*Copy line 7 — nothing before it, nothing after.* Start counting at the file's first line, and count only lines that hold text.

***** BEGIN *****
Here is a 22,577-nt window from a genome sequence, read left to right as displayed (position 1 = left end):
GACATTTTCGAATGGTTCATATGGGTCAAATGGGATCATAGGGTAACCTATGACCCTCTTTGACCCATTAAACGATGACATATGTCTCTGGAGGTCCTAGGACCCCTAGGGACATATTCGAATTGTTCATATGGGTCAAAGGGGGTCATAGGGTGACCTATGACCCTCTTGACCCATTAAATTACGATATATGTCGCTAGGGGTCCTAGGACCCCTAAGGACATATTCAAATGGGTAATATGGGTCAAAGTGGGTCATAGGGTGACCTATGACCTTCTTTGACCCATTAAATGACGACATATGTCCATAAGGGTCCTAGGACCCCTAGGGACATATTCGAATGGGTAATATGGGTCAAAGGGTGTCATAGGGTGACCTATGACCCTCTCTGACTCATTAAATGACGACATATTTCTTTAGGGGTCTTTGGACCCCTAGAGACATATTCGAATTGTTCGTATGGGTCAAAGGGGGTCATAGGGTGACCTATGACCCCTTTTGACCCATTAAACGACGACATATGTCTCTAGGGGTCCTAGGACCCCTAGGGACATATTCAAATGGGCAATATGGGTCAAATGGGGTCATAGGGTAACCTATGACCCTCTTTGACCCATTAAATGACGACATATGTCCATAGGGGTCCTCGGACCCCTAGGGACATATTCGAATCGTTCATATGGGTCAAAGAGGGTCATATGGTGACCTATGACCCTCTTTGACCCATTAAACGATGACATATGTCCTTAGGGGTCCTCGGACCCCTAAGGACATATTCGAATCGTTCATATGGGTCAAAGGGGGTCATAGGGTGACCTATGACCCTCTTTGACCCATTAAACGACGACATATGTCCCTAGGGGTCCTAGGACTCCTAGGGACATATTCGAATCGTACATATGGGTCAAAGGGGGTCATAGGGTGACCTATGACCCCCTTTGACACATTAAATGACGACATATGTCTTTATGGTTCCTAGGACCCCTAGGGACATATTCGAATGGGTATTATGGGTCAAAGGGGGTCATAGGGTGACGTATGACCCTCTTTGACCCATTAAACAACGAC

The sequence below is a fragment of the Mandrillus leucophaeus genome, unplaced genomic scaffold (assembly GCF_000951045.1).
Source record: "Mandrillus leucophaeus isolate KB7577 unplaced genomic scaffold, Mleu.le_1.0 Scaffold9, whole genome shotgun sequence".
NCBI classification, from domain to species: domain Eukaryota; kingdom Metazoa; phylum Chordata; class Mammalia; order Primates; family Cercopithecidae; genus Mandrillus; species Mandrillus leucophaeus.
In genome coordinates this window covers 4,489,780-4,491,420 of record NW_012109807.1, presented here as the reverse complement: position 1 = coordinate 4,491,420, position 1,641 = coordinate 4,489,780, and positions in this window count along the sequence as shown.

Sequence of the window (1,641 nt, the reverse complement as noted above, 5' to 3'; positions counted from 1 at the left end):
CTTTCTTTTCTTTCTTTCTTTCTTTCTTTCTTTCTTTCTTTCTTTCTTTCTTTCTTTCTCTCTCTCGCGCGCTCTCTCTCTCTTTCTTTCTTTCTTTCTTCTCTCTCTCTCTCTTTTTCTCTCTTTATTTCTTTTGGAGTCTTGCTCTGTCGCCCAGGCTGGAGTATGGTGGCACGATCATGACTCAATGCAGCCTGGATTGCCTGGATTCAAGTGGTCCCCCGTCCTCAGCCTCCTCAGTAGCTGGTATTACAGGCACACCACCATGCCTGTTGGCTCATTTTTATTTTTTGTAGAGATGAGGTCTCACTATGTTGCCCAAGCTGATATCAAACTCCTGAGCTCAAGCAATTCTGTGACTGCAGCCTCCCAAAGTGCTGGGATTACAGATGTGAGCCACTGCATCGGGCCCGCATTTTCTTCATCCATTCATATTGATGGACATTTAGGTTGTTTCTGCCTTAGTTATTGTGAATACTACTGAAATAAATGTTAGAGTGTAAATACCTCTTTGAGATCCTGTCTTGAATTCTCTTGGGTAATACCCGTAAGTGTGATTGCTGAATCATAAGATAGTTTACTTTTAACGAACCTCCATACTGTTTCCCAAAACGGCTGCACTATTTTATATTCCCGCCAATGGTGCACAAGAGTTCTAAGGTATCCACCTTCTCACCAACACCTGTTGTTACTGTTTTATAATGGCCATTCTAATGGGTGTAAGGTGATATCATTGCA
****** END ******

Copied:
Sequence of the window (1,641 nt, the reverse complement as noted above, 5' to 3'; positions counted from 1 at the left end):